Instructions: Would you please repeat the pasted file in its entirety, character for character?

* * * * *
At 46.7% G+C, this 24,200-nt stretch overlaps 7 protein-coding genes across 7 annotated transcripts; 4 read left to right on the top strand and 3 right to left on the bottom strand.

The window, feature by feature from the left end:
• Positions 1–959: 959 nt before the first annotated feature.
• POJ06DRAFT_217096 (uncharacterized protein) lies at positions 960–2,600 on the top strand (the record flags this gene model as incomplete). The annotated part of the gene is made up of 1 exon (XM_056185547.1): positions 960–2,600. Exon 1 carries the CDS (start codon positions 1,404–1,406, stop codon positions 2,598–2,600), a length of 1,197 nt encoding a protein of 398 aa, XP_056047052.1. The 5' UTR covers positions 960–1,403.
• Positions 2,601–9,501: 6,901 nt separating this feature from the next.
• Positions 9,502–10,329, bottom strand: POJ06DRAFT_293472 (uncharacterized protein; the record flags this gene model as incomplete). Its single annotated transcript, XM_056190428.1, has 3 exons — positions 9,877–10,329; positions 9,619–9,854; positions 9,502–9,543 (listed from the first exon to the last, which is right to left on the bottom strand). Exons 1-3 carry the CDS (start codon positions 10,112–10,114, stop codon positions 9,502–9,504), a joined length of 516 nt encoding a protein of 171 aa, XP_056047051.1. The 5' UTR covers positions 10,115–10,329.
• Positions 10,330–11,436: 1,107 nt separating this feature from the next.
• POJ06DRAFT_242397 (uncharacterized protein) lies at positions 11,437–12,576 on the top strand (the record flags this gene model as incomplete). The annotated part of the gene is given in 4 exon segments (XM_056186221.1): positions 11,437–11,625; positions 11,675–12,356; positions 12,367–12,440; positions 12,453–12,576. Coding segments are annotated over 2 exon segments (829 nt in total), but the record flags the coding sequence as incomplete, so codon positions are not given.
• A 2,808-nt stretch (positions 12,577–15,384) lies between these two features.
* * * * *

At 46.7% G+C, this 24,200-nt stretch overlaps 7 protein-coding genes across 7 annotated transcripts; 4 read left to right on the top strand and 3 right to left on the bottom strand.

The window, feature by feature from the left end:
• Positions 1–959: 959 nt before the first annotated feature.
• POJ06DRAFT_217096 (uncharacterized protein) lies at positions 960–2,600 on the top strand (the record flags this gene model as incomplete). The annotated part of the gene is made up of 1 exon (XM_056185547.1): positions 960–2,600. Exon 1 carries the CDS (start codon positions 1,404–1,406, stop codon positions 2,598–2,600), a length of 1,197 nt encoding a protein of 398 aa, XP_056047052.1. The 5' UTR covers positions 960–1,403.
• Positions 2,601–9,501: 6,901 nt separating this feature from the next.
• Positions 9,502–10,329, bottom strand: POJ06DRAFT_293472 (uncharacterized protein; the record flags this gene model as incomplete). Its single annotated transcript, XM_056190428.1, has 3 exons — positions 9,877–10,329; positions 9,619–9,854; positions 9,502–9,543 (listed from the first exon to the last, which is right to left on the bottom strand). Exons 1-3 carry the CDS (start codon positions 10,112–10,114, stop codon positions 9,502–9,504), a joined length of 516 nt encoding a protein of 171 aa, XP_056047051.1. The 5' UTR covers positions 10,115–10,329.
• Positions 10,330–11,436: 1,107 nt separating this feature from the next.
• POJ06DRAFT_242397 (uncharacterized protein) lies at positions 11,437–12,576 on the top strand (the record flags this gene model as incomplete). The annotated part of the gene is given in 4 exon segments (XM_056186221.1): positions 11,437–11,625; positions 11,675–12,356; positions 12,367–12,440; positions 12,453–12,576. Coding segments are annotated over 2 exon segments (829 nt in total), but the record flags the coding sequence as incomplete, so codon positions are not given.
• A 2,808-nt stretch (positions 12,577–15,384) lies between these two features.